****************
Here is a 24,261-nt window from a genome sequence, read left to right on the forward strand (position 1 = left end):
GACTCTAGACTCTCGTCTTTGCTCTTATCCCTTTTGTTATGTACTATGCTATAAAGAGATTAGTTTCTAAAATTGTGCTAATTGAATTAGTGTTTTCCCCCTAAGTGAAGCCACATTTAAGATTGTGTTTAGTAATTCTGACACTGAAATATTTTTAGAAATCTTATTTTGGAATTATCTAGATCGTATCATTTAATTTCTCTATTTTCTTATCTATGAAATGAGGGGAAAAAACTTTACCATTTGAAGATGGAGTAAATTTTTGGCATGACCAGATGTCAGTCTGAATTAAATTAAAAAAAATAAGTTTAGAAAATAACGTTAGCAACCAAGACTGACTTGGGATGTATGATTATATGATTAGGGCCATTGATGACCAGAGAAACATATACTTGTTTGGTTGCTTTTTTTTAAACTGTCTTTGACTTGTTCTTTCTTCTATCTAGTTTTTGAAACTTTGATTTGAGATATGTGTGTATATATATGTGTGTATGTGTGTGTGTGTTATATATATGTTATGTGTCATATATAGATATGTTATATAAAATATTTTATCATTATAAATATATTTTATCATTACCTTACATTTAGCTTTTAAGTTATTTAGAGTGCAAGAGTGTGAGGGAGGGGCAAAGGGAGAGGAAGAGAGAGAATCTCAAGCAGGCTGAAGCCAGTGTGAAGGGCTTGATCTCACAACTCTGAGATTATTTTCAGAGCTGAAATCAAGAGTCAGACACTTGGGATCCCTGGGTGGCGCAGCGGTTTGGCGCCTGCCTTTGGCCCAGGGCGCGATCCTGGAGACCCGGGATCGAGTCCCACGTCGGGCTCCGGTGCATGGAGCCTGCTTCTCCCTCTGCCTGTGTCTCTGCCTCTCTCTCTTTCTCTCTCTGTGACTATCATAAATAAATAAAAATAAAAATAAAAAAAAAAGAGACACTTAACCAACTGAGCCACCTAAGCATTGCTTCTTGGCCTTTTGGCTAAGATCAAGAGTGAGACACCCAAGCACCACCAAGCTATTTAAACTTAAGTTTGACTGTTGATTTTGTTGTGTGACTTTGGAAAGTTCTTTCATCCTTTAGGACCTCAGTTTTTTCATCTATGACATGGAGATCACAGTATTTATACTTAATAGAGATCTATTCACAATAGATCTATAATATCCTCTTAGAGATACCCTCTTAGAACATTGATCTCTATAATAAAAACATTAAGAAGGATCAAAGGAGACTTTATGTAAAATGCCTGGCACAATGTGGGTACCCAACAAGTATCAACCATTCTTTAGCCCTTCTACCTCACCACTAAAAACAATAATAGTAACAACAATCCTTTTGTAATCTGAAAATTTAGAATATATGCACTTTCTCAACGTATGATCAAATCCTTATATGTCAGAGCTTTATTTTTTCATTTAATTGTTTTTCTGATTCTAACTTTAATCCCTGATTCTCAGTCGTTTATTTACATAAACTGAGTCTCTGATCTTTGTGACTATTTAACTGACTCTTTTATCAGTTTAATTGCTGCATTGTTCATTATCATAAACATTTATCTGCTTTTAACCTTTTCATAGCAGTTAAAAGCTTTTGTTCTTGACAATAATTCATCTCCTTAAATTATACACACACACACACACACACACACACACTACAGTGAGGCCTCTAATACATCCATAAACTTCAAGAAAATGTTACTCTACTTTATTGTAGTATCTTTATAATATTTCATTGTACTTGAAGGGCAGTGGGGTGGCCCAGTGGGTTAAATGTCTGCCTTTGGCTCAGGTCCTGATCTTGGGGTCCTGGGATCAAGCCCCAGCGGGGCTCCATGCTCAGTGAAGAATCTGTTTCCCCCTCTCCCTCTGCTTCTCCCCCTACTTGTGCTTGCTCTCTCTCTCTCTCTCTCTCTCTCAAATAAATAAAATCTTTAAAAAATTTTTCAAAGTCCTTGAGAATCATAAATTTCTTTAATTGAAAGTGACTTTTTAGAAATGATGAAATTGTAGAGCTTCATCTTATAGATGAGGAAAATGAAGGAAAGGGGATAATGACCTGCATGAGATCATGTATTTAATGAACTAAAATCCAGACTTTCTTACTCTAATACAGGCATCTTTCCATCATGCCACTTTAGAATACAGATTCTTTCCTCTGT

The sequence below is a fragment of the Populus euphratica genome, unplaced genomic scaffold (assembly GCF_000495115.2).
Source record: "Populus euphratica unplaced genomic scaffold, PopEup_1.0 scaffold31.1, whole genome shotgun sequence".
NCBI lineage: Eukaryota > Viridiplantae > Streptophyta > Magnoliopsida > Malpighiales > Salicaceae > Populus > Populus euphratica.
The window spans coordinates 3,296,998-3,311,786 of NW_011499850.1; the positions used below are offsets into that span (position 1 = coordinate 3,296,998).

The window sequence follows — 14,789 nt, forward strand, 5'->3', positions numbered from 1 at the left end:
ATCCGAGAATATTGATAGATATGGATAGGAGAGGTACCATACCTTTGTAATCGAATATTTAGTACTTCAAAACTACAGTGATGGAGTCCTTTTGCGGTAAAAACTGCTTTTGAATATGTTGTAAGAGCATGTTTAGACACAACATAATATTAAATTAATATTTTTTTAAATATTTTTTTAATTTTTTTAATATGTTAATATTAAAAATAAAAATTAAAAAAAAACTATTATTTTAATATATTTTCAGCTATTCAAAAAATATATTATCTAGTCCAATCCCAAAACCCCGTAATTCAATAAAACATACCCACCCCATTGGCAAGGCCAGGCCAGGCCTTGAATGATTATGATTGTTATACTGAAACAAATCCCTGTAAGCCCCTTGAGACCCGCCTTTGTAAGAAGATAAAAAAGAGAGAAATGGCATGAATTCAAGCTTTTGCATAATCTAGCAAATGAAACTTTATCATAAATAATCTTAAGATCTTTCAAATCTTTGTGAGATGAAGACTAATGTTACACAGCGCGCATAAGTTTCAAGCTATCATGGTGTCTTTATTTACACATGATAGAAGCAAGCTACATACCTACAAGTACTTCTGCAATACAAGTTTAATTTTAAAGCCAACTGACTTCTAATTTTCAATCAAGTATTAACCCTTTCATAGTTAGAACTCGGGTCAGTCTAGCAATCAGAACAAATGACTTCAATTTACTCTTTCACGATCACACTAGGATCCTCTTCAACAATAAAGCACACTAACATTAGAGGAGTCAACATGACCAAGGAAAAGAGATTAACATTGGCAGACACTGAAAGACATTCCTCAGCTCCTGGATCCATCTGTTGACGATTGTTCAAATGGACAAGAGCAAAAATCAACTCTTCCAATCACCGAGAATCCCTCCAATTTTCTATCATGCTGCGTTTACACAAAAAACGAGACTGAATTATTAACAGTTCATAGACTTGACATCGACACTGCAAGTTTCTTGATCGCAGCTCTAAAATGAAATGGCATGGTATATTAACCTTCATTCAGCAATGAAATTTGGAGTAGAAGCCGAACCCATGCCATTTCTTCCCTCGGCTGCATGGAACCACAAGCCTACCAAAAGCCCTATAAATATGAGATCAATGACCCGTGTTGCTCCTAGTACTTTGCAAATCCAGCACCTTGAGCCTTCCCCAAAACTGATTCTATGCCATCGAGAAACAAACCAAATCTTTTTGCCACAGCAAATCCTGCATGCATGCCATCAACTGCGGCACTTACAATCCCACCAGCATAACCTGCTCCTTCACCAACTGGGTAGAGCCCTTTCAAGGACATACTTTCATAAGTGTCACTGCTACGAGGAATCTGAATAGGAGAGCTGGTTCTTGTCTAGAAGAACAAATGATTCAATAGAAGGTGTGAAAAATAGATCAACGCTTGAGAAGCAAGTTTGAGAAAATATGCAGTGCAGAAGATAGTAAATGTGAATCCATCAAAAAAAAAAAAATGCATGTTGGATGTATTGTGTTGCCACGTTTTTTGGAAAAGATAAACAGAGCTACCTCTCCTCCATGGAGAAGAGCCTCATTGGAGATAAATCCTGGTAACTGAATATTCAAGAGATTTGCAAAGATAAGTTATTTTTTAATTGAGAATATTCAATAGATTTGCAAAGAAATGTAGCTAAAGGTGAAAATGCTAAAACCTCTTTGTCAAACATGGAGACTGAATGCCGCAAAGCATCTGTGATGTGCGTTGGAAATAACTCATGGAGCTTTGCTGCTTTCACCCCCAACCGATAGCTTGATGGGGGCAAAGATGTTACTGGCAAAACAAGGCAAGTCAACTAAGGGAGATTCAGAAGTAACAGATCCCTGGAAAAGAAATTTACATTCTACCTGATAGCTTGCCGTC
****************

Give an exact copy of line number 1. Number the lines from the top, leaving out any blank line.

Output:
Here is a 24,261-nt window from a genome sequence, read left to right on the forward strand (position 1 = left end):